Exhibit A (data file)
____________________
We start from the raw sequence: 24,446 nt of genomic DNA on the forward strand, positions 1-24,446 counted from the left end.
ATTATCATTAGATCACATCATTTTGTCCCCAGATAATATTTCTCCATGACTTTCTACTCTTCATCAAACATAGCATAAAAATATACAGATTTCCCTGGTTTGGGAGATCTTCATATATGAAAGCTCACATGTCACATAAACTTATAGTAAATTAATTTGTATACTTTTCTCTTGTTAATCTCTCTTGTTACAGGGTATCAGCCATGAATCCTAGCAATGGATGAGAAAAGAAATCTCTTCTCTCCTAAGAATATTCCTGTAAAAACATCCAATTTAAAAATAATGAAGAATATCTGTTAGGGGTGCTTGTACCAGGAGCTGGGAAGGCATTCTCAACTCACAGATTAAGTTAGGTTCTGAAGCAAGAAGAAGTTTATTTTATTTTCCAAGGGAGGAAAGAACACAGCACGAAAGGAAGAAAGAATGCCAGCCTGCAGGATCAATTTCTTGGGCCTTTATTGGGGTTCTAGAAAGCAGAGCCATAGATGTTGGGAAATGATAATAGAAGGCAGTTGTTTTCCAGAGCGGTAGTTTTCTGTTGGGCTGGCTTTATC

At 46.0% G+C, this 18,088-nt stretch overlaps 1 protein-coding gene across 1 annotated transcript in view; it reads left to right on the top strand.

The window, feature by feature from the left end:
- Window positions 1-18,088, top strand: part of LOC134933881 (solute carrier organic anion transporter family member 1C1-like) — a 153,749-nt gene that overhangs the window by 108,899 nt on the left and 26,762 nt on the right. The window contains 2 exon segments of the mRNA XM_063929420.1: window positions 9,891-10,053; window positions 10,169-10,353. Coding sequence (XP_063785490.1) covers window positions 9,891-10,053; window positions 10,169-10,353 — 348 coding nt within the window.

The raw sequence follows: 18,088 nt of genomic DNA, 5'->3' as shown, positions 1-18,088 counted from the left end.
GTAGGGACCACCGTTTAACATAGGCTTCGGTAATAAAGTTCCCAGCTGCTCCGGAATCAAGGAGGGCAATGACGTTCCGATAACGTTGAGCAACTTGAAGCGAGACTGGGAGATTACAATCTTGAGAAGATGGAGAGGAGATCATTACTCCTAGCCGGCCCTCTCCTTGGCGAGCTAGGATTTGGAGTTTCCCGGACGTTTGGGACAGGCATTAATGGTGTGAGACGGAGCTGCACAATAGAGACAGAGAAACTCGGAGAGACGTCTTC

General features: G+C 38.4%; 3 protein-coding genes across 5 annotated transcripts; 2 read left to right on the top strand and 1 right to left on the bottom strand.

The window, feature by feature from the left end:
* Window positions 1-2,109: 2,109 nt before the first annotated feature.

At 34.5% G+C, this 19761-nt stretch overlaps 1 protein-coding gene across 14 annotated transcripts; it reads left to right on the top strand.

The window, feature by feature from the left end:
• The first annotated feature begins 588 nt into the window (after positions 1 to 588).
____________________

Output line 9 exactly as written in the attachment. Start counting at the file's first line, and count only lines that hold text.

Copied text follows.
The window, feature by feature from the left end: